Beside socializing, the worst attention hog now is the web, and my solution is rationing. Unless there is something urgent or work-related (unlikely), I only connect for ~2 hours a day. Sticking to it was a challenge, I have to use “Freedom“ to keep myself honest. Sounds trivial, but it made a huge difference to my concentration. You may even want to lock yourself in for a fixed time, just put the key in kitchen safe. And don’t even start me about current cellphone plague, - never wanted one.
Direct self- conditioning
But even more insidious, at least for a generalist like me, is internal distractions: wandering thoughts.
There is a low-tech solution: thought conditioning, and it may be the most effective suggestion here.
Aversive conditioning is simple and old-fashioned: just slap your face when distracting. But you must be serious, it’s a war with your own reptilian brain. Slapping must become a reflexive habit, something you no longer decide on. If you can’t bring yourself to slapping, there is a rubber band or Pavlok. Irrelevant subjects will acquire unpleasant associations and you avoid thinking about them. After that it’s enough to simply monitor your thoughts for distractions and repeat a mantra: “it doesn’t matter”.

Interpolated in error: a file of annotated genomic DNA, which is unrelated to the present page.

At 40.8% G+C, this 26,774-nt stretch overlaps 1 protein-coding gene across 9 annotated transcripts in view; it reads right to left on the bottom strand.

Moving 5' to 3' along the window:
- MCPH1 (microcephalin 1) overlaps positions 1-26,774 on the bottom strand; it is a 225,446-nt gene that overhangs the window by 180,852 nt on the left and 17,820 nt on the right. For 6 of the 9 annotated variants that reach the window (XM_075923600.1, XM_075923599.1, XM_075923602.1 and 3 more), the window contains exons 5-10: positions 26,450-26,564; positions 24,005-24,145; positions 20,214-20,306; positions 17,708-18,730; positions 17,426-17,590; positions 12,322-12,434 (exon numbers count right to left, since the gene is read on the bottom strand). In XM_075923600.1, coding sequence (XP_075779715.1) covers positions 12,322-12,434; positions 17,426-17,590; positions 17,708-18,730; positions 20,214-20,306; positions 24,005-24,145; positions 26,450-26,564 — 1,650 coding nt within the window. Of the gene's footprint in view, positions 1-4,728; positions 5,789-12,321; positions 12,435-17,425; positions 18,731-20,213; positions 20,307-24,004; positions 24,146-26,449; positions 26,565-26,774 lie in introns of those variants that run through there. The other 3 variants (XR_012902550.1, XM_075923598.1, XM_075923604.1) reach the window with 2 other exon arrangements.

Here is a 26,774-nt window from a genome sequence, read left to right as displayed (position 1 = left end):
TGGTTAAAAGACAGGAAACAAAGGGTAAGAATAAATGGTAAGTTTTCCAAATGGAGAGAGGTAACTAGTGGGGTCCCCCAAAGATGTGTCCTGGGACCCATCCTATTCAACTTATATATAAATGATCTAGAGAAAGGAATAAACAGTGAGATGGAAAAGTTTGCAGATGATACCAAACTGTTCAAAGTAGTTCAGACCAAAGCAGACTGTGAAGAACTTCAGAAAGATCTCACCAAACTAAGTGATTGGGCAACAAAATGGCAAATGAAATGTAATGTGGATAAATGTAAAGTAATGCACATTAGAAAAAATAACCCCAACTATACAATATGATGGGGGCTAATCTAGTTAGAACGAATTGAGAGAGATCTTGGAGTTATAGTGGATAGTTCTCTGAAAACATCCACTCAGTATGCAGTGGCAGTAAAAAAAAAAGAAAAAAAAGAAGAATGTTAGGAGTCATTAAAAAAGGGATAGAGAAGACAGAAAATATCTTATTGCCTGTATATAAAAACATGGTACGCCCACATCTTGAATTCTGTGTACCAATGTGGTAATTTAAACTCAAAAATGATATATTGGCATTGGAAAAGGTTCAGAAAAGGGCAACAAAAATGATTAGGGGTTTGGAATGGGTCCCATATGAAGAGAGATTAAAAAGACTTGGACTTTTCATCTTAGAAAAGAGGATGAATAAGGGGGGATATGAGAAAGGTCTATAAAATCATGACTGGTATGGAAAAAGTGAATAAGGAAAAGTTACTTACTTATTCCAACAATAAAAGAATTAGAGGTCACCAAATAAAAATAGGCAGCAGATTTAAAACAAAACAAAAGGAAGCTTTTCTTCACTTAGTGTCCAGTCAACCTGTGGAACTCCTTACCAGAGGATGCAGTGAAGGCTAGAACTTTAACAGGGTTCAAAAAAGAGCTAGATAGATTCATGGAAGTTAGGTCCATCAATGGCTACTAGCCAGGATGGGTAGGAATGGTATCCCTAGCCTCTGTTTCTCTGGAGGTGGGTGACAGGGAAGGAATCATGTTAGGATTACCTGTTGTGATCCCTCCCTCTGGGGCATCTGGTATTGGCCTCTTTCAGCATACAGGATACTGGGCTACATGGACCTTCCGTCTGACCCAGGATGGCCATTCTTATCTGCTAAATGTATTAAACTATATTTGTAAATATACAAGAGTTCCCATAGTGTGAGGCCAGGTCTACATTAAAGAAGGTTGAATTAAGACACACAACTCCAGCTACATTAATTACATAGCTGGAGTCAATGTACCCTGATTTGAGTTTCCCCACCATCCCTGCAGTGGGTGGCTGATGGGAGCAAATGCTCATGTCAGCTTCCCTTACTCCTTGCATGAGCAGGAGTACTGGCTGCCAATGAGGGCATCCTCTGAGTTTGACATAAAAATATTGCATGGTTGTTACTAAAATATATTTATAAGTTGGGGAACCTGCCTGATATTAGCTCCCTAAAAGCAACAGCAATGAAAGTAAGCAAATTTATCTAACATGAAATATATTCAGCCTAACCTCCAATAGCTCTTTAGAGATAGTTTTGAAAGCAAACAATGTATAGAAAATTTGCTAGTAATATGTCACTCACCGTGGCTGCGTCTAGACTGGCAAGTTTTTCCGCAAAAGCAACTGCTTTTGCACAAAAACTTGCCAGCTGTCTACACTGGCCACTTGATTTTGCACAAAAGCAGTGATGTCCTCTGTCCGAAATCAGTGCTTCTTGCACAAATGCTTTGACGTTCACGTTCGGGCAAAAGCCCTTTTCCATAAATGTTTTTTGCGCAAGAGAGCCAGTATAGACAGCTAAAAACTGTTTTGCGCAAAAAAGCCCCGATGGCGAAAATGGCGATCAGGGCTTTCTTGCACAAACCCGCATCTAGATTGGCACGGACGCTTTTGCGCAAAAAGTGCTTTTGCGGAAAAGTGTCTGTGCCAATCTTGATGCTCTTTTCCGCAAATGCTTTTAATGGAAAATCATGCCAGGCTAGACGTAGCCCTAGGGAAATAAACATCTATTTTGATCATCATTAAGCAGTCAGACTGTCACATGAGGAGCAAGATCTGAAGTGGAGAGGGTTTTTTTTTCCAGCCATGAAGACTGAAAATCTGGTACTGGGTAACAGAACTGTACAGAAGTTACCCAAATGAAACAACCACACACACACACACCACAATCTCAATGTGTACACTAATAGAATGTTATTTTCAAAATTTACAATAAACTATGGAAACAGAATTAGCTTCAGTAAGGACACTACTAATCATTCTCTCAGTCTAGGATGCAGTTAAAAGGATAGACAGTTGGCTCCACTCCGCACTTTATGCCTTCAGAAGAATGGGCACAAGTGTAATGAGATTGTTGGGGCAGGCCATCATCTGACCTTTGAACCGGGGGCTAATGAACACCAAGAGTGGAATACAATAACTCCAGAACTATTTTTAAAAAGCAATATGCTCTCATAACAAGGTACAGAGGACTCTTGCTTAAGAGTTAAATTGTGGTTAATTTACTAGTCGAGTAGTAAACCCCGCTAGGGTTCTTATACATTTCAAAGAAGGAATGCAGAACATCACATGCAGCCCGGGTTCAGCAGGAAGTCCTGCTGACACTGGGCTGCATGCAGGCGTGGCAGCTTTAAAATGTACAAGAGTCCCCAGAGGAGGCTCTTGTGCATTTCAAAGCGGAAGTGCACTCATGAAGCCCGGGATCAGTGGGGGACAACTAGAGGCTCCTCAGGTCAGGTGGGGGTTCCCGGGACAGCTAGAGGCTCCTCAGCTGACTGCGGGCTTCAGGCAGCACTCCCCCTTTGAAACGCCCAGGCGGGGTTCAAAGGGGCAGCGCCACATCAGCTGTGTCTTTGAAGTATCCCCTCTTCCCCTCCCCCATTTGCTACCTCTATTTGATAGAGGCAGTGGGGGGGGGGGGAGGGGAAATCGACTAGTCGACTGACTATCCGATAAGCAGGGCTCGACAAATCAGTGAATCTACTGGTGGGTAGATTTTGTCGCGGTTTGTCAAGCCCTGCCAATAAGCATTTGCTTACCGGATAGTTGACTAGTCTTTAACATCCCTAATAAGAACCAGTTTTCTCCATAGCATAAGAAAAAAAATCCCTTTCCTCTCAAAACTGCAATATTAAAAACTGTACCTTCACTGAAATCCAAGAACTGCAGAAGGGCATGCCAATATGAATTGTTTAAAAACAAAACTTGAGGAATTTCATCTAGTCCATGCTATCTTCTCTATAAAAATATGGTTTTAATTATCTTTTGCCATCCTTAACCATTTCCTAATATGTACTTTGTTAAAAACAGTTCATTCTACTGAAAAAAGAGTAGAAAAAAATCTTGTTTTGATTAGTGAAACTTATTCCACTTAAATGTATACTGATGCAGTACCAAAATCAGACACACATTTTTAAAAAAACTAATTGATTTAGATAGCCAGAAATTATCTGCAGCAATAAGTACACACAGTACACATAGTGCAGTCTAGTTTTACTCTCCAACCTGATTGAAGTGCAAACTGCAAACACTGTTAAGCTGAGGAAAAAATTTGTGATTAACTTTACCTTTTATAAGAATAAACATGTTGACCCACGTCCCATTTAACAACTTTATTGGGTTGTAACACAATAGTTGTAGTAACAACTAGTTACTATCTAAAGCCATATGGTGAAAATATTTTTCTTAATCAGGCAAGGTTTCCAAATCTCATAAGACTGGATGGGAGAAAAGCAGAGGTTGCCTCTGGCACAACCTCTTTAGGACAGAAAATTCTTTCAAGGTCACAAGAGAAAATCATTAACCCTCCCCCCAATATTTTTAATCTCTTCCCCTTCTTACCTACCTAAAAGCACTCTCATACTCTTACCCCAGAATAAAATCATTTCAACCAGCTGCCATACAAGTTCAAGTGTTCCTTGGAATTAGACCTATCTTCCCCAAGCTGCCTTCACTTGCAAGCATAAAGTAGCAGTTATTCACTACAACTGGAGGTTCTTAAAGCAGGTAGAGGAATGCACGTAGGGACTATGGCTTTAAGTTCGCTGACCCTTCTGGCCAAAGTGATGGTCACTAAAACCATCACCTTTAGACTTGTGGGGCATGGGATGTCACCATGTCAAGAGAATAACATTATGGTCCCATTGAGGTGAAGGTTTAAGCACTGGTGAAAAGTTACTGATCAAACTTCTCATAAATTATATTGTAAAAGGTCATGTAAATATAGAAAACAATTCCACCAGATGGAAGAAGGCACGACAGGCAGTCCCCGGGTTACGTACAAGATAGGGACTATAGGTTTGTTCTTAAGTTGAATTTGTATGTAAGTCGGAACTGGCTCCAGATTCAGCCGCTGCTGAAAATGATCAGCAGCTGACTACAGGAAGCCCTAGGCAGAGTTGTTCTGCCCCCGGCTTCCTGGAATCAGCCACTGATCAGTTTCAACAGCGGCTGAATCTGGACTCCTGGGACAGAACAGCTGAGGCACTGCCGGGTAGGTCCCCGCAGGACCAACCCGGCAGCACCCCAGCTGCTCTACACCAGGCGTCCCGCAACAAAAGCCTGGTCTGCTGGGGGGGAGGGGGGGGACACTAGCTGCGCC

Positive conditioning of relevant thoughts is far more difficult: they are fluid and don’t associate with specific cues for conventional reinforcement. Less specific but still helpful is reserving specific desk, computer, and time only for work. Also useful is neurofeedback, article. I currently use a very simple version: every day, I write down the number of hours spent on work, multiplied by their effectiveness relative to average effectiveness of recent working hours. It does help a bit.
Advanced neurofeedback may become possible by transcranial imaging to visualize cortical activity. Eventually, we will directly stimulate cortical areas that represent relevant subjects. Stimulation by red and infrared light is already feasible, but very imprecise. Overall, top-down attention seems to be local to left dorsolateral prefrontal cortex: the highest level of task-specific generalization. But symbolic and mathematical processing is more specific to left inferior parietal cortex, especially angular gyrus.
Deliberate control over the subject of attention will be the most profound revolution yet: it will change what we want out of life. But waiting for the technology will leave you hopelessly behind those who do it old-fashioned way. Of course, most of us dressed-up apes don’t care, - there are bananas to be picked.